>When we think of professional gamblers, we typically think of the people at the final table on World Series of Poker. But what we may not realize is that those people are a lot like you and me, or at least they started out that way. Lots of people enjoy playing games of chance from time to time. Some people enjoy it so much, and/or are good enough at it, that they decide to try making a living at it. And whether you make it to any final tables or not, professional gambling can be a viable career—as long as you treat it like one. That includes taking things like profit and loss very seriously. It also includes some potential tax deductions.
Professional gamblers must report their gambling income and losses on a Schedule C form with their tax return, just like any other small business owner. If their gambling business nets them a loss, they can carry through that loss to their other income on their regular 1040 tax return. They can also deduct expenses related to their gambling business, including travel and lodging costs, computer-related expenses, tournament entry fees/table fees, etc. In other words, they can treat gambling wins or losses just like business gains or losses.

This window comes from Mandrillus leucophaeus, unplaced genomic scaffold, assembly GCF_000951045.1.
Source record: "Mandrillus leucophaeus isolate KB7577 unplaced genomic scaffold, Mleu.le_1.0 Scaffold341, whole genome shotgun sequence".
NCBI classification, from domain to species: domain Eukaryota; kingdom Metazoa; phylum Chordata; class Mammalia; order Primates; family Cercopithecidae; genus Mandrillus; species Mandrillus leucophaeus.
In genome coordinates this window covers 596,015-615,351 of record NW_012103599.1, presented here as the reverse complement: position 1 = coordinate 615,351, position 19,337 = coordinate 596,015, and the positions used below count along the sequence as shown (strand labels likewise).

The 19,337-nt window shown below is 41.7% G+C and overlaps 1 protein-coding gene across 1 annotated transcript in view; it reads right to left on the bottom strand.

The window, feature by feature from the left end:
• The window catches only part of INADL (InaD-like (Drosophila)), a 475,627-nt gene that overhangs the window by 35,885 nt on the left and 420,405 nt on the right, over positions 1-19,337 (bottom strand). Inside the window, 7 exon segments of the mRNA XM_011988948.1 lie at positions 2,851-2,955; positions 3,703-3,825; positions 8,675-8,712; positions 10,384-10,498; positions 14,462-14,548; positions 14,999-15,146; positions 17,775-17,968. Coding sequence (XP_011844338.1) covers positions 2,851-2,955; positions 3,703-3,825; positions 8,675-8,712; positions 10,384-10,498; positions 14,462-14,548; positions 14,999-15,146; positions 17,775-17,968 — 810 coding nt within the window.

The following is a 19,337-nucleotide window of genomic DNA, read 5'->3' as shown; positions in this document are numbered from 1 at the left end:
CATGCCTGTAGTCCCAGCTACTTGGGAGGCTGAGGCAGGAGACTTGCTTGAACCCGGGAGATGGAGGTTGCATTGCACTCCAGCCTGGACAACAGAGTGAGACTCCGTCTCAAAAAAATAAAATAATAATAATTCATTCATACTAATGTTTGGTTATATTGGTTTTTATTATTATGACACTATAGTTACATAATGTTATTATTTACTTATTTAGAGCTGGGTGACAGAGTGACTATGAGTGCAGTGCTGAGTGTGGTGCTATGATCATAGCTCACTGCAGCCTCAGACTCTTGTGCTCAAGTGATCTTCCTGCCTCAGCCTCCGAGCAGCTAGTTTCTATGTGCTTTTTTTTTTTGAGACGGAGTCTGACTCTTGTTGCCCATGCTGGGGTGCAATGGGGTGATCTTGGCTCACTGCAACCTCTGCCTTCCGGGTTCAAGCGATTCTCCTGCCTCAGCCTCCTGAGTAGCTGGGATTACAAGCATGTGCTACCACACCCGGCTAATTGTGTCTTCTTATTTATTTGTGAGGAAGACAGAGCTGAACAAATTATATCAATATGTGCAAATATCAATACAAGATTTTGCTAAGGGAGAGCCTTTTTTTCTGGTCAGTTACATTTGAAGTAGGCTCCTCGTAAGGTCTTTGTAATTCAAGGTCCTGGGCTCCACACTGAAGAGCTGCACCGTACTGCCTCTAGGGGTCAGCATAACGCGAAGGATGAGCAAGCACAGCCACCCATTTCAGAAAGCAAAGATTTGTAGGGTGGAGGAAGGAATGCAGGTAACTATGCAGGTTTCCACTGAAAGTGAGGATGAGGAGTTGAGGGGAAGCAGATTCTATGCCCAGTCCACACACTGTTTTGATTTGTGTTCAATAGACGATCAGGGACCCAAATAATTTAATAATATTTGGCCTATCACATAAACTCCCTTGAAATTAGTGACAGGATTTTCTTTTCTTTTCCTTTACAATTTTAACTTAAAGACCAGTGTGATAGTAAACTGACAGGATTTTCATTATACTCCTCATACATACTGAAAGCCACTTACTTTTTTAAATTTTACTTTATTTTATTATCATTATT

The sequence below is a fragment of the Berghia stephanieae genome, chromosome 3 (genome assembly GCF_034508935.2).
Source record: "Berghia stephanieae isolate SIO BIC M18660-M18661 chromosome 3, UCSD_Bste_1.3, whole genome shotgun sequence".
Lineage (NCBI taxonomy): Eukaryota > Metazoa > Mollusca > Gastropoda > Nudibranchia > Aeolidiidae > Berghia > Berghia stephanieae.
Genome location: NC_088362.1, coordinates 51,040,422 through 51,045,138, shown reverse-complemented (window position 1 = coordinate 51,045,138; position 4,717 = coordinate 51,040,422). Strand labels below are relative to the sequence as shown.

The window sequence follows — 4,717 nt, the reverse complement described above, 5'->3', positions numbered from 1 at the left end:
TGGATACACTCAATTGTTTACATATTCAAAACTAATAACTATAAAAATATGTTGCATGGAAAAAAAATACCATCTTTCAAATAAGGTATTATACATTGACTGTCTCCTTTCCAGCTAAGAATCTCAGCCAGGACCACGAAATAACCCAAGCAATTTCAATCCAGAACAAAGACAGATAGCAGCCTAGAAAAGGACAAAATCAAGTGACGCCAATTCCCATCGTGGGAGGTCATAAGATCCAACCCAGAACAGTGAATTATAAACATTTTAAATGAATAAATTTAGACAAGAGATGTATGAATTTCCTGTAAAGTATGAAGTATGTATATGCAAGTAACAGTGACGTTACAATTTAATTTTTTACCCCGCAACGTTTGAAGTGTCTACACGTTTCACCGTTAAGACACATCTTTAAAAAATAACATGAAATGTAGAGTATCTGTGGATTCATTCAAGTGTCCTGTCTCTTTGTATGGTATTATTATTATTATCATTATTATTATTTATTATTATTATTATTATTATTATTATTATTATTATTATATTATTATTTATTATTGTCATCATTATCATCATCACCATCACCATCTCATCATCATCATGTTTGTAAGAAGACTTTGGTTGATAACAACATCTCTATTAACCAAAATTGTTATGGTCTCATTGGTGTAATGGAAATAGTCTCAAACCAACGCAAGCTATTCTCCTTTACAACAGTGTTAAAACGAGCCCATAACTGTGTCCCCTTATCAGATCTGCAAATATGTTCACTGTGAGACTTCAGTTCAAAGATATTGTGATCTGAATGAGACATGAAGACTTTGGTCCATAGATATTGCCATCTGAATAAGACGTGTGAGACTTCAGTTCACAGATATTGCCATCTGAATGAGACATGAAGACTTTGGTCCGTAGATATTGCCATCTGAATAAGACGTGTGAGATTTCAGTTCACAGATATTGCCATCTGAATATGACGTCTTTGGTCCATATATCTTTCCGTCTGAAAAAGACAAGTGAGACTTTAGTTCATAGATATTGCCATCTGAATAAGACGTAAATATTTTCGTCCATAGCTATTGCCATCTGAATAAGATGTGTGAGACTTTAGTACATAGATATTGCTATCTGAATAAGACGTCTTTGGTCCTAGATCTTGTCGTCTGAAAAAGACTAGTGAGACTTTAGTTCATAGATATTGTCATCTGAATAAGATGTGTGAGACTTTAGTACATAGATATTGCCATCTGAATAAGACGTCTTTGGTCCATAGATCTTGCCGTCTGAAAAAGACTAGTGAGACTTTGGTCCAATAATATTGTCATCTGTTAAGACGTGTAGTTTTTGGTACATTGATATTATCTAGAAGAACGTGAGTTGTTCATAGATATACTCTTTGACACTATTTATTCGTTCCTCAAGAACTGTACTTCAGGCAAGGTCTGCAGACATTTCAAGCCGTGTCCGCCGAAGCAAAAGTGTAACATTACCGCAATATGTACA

The catch is that in order to do that, they need to be able to prove that they are in fact gambling professionally, not just casually. This means more than just saying “I’m a professional gambler,” it means taking actions that can show you are seeking a profit rather than entertainment. For instance:
- Keeping careful records of wins, losses and expenses
- Studying the craft, history and tactics of your wagers of choice
- Consulting with experts to improve your gambling ability
- Putting in extensive time and effort, not just doing it every now and then
- Winning more than you lose over time, either in number of wagers or amounts of money (or both)
- Having little or no other income
- Keeping gambling separate from other recreation (doing it without friends or family, not doing other vacation-like activities concurrently, etc.)
You don’t have to do all of those, but if you’re facing tax relief issues and a court needs you to prove that gambling is more than just casual entertainment for you, pointing to activities like these will strengthen your argument greatly. And even if that’s not the case, treating gambling like a business will allow you to make the tax deductions mentioned above without concern about whether you should.
One final note: casual gamblers can deduct gambling losses as well, but not the same way as professionals. If you gamble for fun, you can itemize deductions and include gambling losses, but only up to the amount that you also won. That is, if you won $50,000 and lost $55,000, you could only deduct $50,000 of your losses. And you couldn’t deduct any travel or other related costs as business expenses. So if you aren’t treating gambling like a business, be careful. Trying to maximize tax deductions in that case could get you in some trouble.